During last Thursday morning’s wee hours, Missoula County Public Schools Elementary School Board Trustees voted on how to close the budget deficit. The board voted to close Rattlesnake Middle School and Prescott and Mount Jumbo elementaries. Lowell elementary remains open. The decisions didn’t come easily—the board deliberated for almost eight hours.
Trustee David Merrill cast the deciding vote. Earlier in the evening, he had not been in favor of closures, but he couldn’t find alternatives among the existing options. The state and federal government, he says, need to increase funding for schools.
The pressure to avoid delaying the decision was high. “The personnel office was pressing us to make a decision that night,” Merrill says. Once the school district knows its budget, it can recruit and hire for the following school year. The remaining public schools want to recruit and hire as early as possible.
Merrill’s term expires this spring, and he will not seek re-election. Three elementary trustee seats are up for election. In the past, decisions to close Prescott have been reversed once newly elected board members have taken their seats.
Lesli Brassfield, public information officer for Missoula Public Schools, does not anticipate any reversals in the board’s decision.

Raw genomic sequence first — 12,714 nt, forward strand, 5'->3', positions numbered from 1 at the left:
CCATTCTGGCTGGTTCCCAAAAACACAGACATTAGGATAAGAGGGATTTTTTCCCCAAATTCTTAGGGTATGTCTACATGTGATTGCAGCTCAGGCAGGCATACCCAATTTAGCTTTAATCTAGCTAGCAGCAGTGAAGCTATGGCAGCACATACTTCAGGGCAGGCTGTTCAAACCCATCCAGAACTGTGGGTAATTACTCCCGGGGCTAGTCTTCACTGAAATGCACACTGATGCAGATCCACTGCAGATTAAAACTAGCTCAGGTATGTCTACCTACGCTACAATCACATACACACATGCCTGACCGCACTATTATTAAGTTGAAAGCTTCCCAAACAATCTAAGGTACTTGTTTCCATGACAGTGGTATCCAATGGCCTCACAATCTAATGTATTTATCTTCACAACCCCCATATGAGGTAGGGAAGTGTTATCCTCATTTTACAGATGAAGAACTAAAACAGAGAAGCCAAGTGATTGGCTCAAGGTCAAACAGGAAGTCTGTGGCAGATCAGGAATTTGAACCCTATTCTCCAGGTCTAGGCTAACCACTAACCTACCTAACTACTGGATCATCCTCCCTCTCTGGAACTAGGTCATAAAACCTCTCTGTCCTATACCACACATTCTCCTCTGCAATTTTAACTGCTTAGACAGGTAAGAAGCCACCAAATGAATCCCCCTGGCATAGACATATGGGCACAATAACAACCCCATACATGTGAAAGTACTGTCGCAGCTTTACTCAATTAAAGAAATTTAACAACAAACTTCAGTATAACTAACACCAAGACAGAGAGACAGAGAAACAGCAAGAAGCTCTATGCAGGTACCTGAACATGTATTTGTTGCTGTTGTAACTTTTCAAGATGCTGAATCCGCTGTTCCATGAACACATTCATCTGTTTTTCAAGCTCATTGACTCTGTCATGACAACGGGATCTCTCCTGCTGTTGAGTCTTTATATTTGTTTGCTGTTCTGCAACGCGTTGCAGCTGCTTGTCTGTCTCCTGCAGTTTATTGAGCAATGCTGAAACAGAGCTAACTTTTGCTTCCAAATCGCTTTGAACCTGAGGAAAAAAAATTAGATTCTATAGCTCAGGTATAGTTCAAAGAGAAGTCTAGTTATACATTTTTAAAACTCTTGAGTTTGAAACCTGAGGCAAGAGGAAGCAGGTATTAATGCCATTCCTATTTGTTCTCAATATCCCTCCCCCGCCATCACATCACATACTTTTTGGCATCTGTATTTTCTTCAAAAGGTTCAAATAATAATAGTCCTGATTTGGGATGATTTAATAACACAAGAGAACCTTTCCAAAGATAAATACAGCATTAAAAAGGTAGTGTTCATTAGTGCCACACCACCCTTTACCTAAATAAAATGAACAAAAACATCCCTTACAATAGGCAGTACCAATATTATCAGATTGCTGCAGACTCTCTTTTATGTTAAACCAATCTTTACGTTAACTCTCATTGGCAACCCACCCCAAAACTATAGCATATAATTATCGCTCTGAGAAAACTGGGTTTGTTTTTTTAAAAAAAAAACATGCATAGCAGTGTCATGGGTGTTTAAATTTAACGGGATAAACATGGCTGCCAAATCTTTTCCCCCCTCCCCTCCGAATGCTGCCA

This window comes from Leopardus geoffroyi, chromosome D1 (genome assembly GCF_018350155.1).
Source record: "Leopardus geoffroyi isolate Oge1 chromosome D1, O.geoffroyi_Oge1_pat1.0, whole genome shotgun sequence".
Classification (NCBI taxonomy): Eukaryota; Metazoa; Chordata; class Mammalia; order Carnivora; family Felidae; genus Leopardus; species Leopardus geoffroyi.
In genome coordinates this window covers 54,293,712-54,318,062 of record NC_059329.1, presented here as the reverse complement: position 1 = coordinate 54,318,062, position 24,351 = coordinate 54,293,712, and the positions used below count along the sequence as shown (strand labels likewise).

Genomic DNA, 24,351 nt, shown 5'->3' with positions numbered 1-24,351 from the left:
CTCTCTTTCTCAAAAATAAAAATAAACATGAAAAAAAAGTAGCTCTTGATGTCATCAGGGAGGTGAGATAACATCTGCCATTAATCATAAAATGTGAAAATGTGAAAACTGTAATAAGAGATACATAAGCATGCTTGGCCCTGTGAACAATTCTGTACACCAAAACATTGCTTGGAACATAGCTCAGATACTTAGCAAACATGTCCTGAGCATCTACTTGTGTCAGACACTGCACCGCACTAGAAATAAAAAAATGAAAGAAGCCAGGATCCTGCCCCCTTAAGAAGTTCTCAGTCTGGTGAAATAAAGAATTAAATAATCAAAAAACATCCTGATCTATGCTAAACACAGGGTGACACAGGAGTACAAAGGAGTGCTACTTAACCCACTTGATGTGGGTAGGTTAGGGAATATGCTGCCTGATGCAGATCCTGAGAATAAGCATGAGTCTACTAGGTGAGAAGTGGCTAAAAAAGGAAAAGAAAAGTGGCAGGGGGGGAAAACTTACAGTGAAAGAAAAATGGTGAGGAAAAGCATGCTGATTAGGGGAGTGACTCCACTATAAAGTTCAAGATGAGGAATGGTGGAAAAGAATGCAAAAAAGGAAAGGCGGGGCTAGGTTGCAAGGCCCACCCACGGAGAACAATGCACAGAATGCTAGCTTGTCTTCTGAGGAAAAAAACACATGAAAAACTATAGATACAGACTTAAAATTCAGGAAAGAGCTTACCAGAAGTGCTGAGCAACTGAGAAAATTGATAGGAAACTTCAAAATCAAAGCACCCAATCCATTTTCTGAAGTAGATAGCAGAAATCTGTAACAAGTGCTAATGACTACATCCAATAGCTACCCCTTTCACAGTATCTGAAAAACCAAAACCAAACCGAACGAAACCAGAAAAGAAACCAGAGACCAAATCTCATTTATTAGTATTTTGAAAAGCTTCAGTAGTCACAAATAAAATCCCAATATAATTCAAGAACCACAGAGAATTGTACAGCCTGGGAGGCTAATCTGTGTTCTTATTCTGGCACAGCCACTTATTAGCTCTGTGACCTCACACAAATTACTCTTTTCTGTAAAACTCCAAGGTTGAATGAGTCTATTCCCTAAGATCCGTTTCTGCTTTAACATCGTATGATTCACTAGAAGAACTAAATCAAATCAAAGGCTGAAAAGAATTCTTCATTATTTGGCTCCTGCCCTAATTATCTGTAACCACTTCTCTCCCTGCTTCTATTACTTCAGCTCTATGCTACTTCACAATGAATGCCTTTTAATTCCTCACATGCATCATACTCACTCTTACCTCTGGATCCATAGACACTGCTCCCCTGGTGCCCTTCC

Trustee Colleen Rogers, who voted against the three school closures, doesn’t believe the cycle of vote-changing that the district has seen in the past works to the district’s benefit. She reviews the cycle in short: The administrators make recommendations, the board votes, then elections take place and a new board reverses the former board’s decisions. Start again from scratch, repeat ad infinitum.
Rogers will seek reelection; “I see it can be so much different,” she says. She has been perusing other districts’ websites, including that of Great Falls, which includes non-administrators in its budget-planning teams, and begins planning for budget deficits well in advance. Next time around, Rogers suggests the district consider following a similar model. “I can see us not having to anguish so much over the budgeting,” she says.